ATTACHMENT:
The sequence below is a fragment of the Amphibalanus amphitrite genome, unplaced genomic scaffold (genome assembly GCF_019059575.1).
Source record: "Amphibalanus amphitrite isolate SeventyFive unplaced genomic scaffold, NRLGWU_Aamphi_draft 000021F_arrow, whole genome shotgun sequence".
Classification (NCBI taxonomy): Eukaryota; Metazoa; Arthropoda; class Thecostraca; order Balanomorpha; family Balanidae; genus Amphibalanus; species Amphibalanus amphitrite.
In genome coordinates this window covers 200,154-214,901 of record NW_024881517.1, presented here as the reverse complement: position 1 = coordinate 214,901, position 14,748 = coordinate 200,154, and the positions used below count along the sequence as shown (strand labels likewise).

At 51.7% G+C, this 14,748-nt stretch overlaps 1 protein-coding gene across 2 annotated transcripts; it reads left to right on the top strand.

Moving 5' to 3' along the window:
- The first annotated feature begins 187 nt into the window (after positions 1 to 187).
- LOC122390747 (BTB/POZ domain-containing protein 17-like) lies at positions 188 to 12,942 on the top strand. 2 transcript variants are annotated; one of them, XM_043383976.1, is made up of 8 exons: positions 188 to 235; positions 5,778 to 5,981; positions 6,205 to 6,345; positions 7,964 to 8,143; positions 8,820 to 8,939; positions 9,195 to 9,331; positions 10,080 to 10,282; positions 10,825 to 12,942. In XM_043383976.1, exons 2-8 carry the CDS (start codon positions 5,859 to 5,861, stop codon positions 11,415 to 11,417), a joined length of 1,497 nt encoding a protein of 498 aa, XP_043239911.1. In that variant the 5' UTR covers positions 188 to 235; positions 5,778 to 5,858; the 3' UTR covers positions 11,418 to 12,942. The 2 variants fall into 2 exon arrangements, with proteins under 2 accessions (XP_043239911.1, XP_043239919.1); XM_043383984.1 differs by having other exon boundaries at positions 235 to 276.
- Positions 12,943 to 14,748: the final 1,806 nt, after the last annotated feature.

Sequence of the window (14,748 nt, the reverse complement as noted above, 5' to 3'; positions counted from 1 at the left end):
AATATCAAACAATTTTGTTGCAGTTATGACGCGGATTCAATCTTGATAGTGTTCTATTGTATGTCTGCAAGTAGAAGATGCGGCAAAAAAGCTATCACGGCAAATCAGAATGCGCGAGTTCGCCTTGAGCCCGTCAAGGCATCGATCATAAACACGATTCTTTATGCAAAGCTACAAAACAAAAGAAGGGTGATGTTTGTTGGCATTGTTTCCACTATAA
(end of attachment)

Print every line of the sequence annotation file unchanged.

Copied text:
The sequence below is a fragment of the Amphibalanus amphitrite genome, unplaced genomic scaffold (genome assembly GCF_019059575.1).
Source record: "Amphibalanus amphitrite isolate SeventyFive unplaced genomic scaffold, NRLGWU_Aamphi_draft 000021F_arrow, whole genome shotgun sequence".
Classification (NCBI taxonomy): Eukaryota; Metazoa; Arthropoda; class Thecostraca; order Balanomorpha; family Balanidae; genus Amphibalanus; species Amphibalanus amphitrite.
In genome coordinates this window covers 200,154-214,901 of record NW_024881517.1, presented here as the reverse complement: position 1 = coordinate 214,901, position 14,748 = coordinate 200,154, and the positions used below count along the sequence as shown (strand labels likewise).

At 51.7% G+C, this 14,748-nt stretch overlaps 1 protein-coding gene across 2 annotated transcripts; it reads left to right on the top strand.

Moving 5' to 3' along the window:
- The first annotated feature begins 187 nt into the window (after positions 1 to 187).
- LOC122390747 (BTB/POZ domain-containing protein 17-like) lies at positions 188 to 12,942 on the top strand. 2 transcript variants are annotated; one of them, XM_043383976.1, is made up of 8 exons: positions 188 to 235; positions 5,778 to 5,981; positions 6,205 to 6,345; positions 7,964 to 8,143; positions 8,820 to 8,939; positions 9,195 to 9,331; positions 10,080 to 10,282; positions 10,825 to 12,942. In XM_043383976.1, exons 2-8 carry the CDS (start codon positions 5,859 to 5,861, stop codon positions 11,415 to 11,417), a joined length of 1,497 nt encoding a protein of 498 aa, XP_043239911.1. In that variant the 5' UTR covers positions 188 to 235; positions 5,778 to 5,858; the 3' UTR covers positions 11,418 to 12,942. The 2 variants fall into 2 exon arrangements, with proteins under 2 accessions (XP_043239911.1, XP_043239919.1); XM_043383984.1 differs by having other exon boundaries at positions 235 to 276.
- Positions 12,943 to 14,748: the final 1,806 nt, after the last annotated feature.

Sequence of the window (14,748 nt, the reverse complement as noted above, 5' to 3'; positions counted from 1 at the left end):
AATATCAAACAATTTTGTTGCAGTTATGACGCGGATTCAATCTTGATAGTGTTCTATTGTATGTCTGCAAGTAGAAGATGCGGCAAAAAAGCTATCACGGCAAATCAGAATGCGCGAGTTCGCCTTGAGCCCGTCAAGGCATCGATCATAAACACGATTCTTTATGCAAAGCTACAAAACAAAAGAAGGGTGATGTTTGTTGGCATTGTTTCCACTATAA